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A novel in verse … and the writing thereof
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Me and the Boys

Mac watched them go. “Your cousin, huh?”

“Yes, Mac.” I looked sidelong at Cory. “A member

     of my family. Something to bear in mind.”

Cory was still leaning back, at his ease. “I’ll risk it.”

When he did put his elbows on the table, he was not

     looking at me.

“Say, Lewis, why is it you think you’ve a right

     to meddle in my personal affairs?”

“You mean, other than that you talk about

     nothing else, for the past month, except

this great girl you met, more or less inviting

     not just us but every stranger in the county

     to listen and advise?”

Cory grinned. “Yeah. Other than that.”

“Well, Bri’ m’boy, ever since you posted

     my drawers on the Captain’s door, with the size written

     on them—”

“—You never pinned that on me!”

I couldn’t resist. “‘Bri’?”

“Not on you, but on the Captain’s door,

     like he said,” Mac chimed in.

“—since you made so free with

     my private life, I figure

     I’ve a right to yours.”

“Mac, why is he calling him ‘Bri’?”

Mac looked at me, more or less, and said, “Because it’s his name?”

“I never confessed.”

“No it’s not!”

But Mac was following the main conversation. “Now that’s true,

     Lewis, he didn’t, though you all but

     keel-hauled the fellow.”

“Mac, that’s not his name.”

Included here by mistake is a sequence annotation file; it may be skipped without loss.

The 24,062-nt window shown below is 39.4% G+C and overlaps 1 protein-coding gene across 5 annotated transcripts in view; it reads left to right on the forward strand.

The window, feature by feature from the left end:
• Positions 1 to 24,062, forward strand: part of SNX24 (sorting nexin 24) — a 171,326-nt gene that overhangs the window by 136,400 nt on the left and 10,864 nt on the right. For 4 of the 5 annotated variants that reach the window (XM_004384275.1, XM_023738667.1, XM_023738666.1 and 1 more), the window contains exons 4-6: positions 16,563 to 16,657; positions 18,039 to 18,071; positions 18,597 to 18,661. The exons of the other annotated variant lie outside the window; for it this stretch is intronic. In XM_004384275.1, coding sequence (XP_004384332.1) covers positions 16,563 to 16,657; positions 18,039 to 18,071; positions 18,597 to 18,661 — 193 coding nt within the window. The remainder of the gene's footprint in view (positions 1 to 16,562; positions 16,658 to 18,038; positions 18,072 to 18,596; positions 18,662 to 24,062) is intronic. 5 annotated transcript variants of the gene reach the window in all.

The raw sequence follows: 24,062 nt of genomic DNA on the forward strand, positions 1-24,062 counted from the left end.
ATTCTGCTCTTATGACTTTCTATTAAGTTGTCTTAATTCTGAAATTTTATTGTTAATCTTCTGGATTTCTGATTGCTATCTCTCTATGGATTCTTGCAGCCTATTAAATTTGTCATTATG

Lewis leaned back in his chair, one elbow

draped over the back. “I concede, he held up nobly

     under torture—”

That got my attention. “Torture?”

“Yup, honey, you’ll be getting a broken man.”

I patted his arm. “That’s okay, as long as you

               broke bravely.”

“—so nobly I’d trust you in the hands of the Japs,

     but that does not prove your innocence, Bri,

     merely your courage.”

“You’re a hard man, Lewis, a hard man.”

“We didn’t really hurt him, Linda, just

     pretended to.”

“Didn’t hurt me? Mac, you try squeezing into

     one of those lockers and tell me

               it don’t hurt.”

“Then why’re you laughing?”

“Hell, I don’t know. You two are just

     a quarter shy of a million, I swear.”

“If you did hurt him—You know, you’ll have to face

     me now.”

“Yes, ma’am.”

“Your girl?” said Mac.

Cory grinned. “Yep.”

“And you’re gonna marry her?”

“If she’ll have me.”

“Have you!” I exploded. “I don’t even know your name,

     it seems, or else they don’t, or else

     you’re not who you said you were

     to one of us at least, or maybe all.

               Why ‘Brian’?”

“Just a nickname,” Lewis said. “Because he’s Irish.”

“Scots,” Cory said.

“Scottish, Irish, what’s the difference?”

“You’d better stay

     on this side of the pond, Lewis. Talk like that

could get you killed, over there.”

“Yeah, I nearly did get killed

     over there. Remember? But I have a question

for Linda here. Are you going

     to do it?”

“Marry him, you mean?”

“Oh, he’s a great guy, Linda, you couldn’t do better.”

Cory put his hands

     over his face. “Be quiet, Mac. Drink your beer.”

“Coffee,” I said.

“Coffee, then.”

“I was just—“

“I know what you were doing. Talking me up.

     You think if she doesn’t believe me yet,